UK scientists create first scientifically-coordinated global-scale database of jellyfish records
London: Jellyfish and other gelatinous zooplankton are present throughout the world’s oceans, with the greatest concentrations in the mid-latitudes of the northern hemisphere, showed the scientists who created the world’s first global jellyfish database.
Jelly fish swim near the surface of the Black Sea near the city of Sinop, in northern Turkey. The Black Sea is famous for underwater currents and its cold water. Because of poisenous gas at 200 metres below sea level, there is no ecosystem under that level here. Pic/AFP
In the North Atlantic Ocean, dissolved oxygen and sea surface temperature were found to be the principal drivers of jellyfish biomass distribution. Scientists used the Jellyfish Database Initiative, or JeDI, to map jellyfish biomass in the upper 200m of the world’s oceans and explore the underlying environmental causes driving the observed patterns of distribution.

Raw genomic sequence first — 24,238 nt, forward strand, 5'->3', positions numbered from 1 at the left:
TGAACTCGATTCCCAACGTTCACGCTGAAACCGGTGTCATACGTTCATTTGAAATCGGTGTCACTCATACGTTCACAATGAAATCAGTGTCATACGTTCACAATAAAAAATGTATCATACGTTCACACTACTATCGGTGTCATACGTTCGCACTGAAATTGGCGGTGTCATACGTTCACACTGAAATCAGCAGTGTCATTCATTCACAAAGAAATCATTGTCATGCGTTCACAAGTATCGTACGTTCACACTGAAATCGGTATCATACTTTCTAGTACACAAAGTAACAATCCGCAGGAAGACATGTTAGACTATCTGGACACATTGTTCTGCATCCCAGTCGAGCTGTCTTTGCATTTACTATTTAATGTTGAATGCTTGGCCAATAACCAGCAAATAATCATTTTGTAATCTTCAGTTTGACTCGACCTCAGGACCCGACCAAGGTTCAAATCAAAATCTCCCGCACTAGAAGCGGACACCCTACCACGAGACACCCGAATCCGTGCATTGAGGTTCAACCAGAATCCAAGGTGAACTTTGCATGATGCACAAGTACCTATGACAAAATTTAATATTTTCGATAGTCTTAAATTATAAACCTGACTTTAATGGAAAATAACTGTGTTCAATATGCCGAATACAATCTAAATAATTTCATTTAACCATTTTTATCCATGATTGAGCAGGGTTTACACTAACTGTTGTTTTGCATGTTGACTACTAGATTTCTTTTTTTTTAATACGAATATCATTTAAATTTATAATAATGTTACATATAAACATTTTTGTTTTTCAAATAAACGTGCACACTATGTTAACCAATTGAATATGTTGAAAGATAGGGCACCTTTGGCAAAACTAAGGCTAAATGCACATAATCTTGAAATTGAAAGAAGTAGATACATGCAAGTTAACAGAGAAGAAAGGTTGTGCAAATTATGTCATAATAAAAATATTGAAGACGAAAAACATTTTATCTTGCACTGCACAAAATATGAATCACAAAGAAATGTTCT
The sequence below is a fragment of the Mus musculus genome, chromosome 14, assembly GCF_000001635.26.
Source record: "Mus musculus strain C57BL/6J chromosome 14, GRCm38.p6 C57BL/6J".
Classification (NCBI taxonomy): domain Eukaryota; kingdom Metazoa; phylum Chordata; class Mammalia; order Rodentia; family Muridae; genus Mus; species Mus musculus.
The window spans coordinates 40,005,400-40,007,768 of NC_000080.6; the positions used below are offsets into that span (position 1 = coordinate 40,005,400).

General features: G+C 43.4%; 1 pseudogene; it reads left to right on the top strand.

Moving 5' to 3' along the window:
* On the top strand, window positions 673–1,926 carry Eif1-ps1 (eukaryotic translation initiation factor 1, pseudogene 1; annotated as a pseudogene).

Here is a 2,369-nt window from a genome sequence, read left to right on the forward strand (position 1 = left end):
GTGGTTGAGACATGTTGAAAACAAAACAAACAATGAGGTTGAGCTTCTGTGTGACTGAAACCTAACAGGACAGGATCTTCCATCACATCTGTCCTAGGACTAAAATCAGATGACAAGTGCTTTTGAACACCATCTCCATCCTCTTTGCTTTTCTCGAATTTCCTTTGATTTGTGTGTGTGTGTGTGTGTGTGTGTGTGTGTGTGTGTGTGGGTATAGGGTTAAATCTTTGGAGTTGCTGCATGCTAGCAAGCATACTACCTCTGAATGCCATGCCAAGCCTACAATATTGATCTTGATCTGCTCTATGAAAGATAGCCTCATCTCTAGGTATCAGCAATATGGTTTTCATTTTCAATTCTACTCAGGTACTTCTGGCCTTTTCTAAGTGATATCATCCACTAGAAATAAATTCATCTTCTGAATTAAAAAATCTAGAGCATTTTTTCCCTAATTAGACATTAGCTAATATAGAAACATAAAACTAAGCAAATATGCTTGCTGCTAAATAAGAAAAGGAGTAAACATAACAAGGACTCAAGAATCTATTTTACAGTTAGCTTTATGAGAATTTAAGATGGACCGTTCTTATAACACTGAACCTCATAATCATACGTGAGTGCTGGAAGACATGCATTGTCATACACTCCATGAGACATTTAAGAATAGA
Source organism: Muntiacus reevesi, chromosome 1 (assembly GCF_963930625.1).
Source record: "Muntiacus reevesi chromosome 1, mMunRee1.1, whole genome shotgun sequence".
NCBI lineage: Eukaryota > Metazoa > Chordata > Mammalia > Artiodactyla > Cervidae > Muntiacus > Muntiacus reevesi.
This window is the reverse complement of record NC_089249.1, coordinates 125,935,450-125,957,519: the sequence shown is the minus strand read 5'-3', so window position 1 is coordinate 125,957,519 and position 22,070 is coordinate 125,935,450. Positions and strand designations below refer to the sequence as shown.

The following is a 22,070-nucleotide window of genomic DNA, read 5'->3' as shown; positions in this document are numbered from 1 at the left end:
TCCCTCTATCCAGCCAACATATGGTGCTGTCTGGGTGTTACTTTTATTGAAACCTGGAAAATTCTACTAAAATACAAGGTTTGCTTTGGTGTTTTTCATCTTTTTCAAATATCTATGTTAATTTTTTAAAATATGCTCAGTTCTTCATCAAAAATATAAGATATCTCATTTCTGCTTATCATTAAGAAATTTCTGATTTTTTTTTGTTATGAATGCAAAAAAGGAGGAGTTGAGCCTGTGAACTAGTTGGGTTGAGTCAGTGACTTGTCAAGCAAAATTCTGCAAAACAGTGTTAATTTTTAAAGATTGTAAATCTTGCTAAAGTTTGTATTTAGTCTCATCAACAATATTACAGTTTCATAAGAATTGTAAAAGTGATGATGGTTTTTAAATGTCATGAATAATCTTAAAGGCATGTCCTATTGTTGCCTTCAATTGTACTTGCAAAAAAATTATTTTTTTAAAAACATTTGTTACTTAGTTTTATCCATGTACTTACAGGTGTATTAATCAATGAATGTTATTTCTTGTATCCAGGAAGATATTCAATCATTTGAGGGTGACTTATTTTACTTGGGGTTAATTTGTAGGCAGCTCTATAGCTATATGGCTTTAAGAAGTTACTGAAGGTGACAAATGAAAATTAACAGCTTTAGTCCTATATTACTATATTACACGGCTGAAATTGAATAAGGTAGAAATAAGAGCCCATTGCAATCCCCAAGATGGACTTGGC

“Anyone can use JeDI to address questions about the spatial and temporal extent of jellyfish populations at local, regional and global scales, and the potential implications for ecosystem services and biogeochemical processes,” said Rob Condon of University of North Carolina Wilmington JeDI is the first scientifically-coordinated global-scale database of jellyfish records, and currently holds over 476,000 data items on jellyfish and other gelatinous taxa. The findings appeared in the journal Global Ecology and Biogeography.
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